I should start by saying that although I consider myself mostly a deontologist (or deontist), I strongly favor efforts to provide delicious vegan food to people so that they realize that they are not missing anything if they decide to stop consuming the products of animal torture and slaughter (which all animal products, including organic dairy and eggs from one's backyard, truly are).  I also feel comfortable advocating for veganism on the basis of its documented health benefits (my general practitioner says he has never seen such good cholesterol numbers, and I'm not even a "health food" vegan).  And I am glad to point out the environmental impact of consuming an animal-based diet.

Notwithstanding what I have said above, I know that there are ethical vegans who are strong deontologists and who steer clear of advocating for veganism on the basis of non-animal-rights arguments. I have heard some say that veganism is not about delicious doughnuts and plant-based meat, seafoood, and cheese; it is about the injustice of exploiting our fellow sentient earthlings. Talking about health benefits and environmental effects, for them, seems like asking people do the right thing for the wrong reasons.  The consequences are a reduction in demand for animal products and therefore a reduction in the suffering and slaughter of sentient beings.  But the deontologist may be unhappy because the means--advocacy of how veganism is good for humans--does not match the ends--doing justice for nonhuman animals.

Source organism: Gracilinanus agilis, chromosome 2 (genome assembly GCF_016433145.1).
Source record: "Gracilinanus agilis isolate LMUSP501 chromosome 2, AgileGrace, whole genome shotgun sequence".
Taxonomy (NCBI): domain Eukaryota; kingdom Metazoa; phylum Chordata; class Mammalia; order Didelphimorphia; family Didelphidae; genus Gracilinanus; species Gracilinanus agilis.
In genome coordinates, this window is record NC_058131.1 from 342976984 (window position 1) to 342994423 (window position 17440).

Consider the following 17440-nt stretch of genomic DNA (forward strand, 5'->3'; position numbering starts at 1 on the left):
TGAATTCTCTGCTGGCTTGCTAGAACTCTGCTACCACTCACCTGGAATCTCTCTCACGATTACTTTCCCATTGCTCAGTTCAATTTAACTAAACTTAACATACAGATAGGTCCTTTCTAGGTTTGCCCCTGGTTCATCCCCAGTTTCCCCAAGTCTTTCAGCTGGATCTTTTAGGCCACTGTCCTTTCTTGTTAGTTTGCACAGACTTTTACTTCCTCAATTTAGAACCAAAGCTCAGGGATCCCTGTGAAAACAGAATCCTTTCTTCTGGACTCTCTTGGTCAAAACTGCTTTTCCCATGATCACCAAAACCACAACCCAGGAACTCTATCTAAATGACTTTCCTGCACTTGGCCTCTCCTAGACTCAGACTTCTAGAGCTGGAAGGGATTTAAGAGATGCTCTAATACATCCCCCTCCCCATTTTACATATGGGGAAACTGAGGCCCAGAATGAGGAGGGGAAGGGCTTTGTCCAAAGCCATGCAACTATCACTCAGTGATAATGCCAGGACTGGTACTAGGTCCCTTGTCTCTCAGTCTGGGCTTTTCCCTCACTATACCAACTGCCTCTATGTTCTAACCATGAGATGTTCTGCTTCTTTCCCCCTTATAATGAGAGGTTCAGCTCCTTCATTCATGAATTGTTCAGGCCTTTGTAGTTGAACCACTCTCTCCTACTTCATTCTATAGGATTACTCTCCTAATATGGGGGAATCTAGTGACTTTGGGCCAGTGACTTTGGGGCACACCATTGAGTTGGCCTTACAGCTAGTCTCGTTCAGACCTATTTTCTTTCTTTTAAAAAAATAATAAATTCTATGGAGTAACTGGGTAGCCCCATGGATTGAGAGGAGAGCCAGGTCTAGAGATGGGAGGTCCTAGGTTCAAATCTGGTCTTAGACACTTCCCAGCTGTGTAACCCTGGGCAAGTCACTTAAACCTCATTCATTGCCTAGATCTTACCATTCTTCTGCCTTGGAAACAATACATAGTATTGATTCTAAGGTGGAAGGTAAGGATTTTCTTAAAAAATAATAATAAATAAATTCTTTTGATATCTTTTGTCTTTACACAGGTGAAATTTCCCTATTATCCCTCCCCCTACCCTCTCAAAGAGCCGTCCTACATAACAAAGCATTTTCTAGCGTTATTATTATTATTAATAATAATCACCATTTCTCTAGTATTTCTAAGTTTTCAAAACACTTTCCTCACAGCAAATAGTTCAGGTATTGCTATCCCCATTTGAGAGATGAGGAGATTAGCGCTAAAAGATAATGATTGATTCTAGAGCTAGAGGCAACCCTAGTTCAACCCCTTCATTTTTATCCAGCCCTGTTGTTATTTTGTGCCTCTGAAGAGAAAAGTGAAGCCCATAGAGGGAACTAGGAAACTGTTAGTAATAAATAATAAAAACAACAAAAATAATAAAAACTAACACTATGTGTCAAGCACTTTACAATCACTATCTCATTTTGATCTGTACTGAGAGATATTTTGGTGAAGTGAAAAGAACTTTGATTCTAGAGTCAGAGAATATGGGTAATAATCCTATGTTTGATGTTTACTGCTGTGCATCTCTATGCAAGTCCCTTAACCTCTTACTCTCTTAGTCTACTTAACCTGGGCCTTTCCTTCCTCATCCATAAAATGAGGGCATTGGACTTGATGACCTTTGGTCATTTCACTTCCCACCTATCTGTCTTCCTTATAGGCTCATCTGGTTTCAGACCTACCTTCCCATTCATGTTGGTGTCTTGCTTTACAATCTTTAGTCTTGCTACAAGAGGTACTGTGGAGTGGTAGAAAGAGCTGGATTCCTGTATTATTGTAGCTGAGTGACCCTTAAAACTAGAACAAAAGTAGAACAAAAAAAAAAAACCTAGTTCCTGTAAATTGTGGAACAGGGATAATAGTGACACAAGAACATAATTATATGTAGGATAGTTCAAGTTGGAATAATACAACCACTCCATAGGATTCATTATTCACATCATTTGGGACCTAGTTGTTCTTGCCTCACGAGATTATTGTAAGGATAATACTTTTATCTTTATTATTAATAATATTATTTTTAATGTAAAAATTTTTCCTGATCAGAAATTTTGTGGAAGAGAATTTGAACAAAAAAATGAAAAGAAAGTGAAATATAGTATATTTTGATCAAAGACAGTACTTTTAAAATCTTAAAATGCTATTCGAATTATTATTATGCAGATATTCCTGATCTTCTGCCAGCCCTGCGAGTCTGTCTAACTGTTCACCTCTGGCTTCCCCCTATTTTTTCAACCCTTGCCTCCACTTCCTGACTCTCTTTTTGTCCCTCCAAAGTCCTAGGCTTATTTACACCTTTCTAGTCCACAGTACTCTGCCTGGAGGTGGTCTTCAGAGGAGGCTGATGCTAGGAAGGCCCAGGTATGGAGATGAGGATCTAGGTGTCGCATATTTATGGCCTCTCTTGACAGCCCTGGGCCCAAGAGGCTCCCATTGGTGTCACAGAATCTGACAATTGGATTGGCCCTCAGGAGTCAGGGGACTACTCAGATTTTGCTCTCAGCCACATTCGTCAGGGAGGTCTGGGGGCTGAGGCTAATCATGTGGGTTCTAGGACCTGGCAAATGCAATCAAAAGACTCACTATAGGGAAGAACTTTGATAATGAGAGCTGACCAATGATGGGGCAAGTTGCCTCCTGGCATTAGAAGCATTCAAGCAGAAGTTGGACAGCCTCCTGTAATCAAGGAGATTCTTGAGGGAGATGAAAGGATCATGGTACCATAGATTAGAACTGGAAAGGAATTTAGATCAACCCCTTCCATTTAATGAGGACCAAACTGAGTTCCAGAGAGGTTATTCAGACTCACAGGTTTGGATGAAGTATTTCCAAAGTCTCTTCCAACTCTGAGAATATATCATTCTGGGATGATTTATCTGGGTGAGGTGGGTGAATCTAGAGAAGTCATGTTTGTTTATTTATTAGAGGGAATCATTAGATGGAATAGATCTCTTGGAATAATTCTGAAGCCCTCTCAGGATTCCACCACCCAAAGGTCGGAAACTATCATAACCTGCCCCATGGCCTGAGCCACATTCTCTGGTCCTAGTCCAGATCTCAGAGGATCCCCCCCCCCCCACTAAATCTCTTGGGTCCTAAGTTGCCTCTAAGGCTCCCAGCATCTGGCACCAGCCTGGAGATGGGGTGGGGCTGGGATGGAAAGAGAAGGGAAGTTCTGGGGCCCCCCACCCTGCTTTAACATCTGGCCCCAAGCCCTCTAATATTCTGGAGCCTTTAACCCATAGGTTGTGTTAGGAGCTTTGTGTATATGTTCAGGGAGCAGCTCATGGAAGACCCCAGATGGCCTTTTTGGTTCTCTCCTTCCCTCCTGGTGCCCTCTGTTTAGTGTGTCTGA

I myself find the amount of suffering and slaughter caused by the consumption of flesh, dairy, and eggs to be so astonishingly great (over a trillion animals slaughtered a year, counting sea-dwelling beings) that I am prepared to say anything truthful and non-offensive that might persuade people to start consuming a plant-based diet and utilizing non-animal-based clothing, etc.  I am generally quick to add that I am a vegan mainly for animal rights reasons, but I am certainly not indifferent to the other beneficial effects, and I do not expect other people to be indifferent to them either. Perhaps this makes me something of a consequentialist in regards to animal rights, since a true deontologist would want to encourage people to become vegan for the "right" reasons, much in the way that I described the pro-life deontologist wanting people to choose to take their pregnancies to term because life is sacred rather than reducing the abortion rate by having the same amount of sex with the help of contraceptives.